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Oakley woman gets 10-year sentence for fraud schemes

Defense attorney Richard Scott talks to his client Denise Michelle Hankins, during a hearing at the Superior Court of Sonoma County in October 2012.

(BETH SCHLANKER/ The Press Democrat)
Published: Wednesday, January 30, 2013 at 4:21 p.m.
Last Modified: Wednesday, January 30, 2013 at 4:21 p.m.

Denise Hankins didn't steal much compared with other Sonoma County fraud cases. Losses have been estimated at less than $100,000.

But she claimed a large number of victims. Police identified more than 60 individuals, businesses and banks that were affected by her schemes, which involved using stolen identification to set up phony checking accounts.

The Oakley woman, whose criminal history spans two decades, was sentenced Wednesday to 10 years in county jail under a plea bargain with prosecutors. She bowed her head slightly as Judge Robert LaForge handed down the punishment.

"It's clear that wherever you go, you leave a path of destruction," LaForge said.

The exact extent of her crime isn't easy to determine.

Hankins, 42, had a briefcase filled with stolen IDs, counterfeit checks, forged documents and stolen mail when she was arrested at a Rohnert Park hotel in September. Prosecutor Amy Ariyoshi told the judge it would take two weeks, working eight-hour days, to phone each victim.

"I've never had this many people affected by one person's conduct," Ariyoshi said at her sentencing.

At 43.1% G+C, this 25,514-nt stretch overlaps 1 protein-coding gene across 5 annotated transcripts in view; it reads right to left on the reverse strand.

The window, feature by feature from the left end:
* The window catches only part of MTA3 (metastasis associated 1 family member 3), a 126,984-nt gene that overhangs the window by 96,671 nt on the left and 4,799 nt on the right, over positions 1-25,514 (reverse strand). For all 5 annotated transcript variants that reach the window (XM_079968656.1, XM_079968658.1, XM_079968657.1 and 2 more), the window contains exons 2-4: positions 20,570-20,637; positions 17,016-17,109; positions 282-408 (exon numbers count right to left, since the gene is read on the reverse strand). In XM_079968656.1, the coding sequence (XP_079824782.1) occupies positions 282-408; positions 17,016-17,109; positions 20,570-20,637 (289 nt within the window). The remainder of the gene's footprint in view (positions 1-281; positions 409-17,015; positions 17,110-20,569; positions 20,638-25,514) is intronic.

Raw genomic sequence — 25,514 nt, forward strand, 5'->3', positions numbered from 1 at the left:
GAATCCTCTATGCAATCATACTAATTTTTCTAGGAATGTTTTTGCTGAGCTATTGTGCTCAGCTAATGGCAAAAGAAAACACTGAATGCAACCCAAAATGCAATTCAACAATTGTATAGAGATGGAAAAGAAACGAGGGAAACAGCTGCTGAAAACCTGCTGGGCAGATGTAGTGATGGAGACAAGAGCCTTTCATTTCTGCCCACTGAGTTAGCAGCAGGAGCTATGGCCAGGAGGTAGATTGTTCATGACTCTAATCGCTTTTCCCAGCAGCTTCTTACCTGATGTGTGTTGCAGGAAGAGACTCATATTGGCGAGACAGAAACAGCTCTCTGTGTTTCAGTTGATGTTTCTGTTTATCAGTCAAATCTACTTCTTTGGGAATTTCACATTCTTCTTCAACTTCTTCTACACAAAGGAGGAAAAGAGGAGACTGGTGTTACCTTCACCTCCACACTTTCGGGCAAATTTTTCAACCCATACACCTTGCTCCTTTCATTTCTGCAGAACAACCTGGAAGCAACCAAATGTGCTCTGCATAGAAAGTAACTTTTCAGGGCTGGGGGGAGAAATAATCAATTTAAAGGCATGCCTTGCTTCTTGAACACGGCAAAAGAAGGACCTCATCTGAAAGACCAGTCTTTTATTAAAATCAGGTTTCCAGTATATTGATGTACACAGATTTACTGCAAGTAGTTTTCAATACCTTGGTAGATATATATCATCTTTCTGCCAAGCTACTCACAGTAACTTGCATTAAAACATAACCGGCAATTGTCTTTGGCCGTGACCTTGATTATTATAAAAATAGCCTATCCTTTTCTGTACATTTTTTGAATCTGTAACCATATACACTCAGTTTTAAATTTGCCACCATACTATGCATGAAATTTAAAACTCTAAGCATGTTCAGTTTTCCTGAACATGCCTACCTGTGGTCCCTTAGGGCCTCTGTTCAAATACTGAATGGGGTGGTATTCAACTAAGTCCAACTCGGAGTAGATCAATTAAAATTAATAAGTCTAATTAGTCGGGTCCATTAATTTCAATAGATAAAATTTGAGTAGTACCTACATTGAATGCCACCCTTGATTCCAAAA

A group of them, including employees from Graton's Lynmar Estate winery, where Hankins claimed to work, were in court Wednesday. They declined to talk after the hearing but appeared to get some solace from the outcome.

Hankins, who served time in federal prison for mail and identity theft, also declined to say anything before she was led away by deputies. She'll serve about five years in jail before she becomes eligible for release.

Sheriff's detectives began investigating Hankins in August when she posed as a Petaluma woman to open an account at Citibank in downtown Santa Rosa. Although the woman had ID and checks, the banker was suspicious and put a hold on the account.

His suspicions were confirmed when he called the Petaluma resident, who said she did not open the account. He also called employees at Lynmar, who told him Hankins didn't work there.

It was unclear why she targeted the winery.

Surveillance images initially were no help to detectives, who did not recognize Hankins. Then they got a call from a Calistoga police sergeant who linked Hankins to a credit card stolen from a city employee.

The tip opened up further links to Hankins, whom detectives believe stole a box of checks from the Petaluma woman's mailbox.

Investigators also uncovered stolen and forged documents at her residence in Oakley, near Antioch.

They tracked Hankins to Rohnert Park through a rental car. Among other things, she was suspected of trying to open accounts on two consecutive days at a Rohnert Park credit union with various stolen identities.

Hankins was on probation in Alameda County for a forgery conviction. Her lawyer, Richard Scott, said drug addiction and mental problems fueled her "uncontrollable impulse" to commit the crimes.

LaForge agreed, expressing concern that she would return to the lifestyle when she gets out of jail.

"At this time, you will remain in custody for an extended period of time," he said.

You can reach Staff Writer Paul Payne at 568-5312 or paul.payne@pressdemocrat.com.

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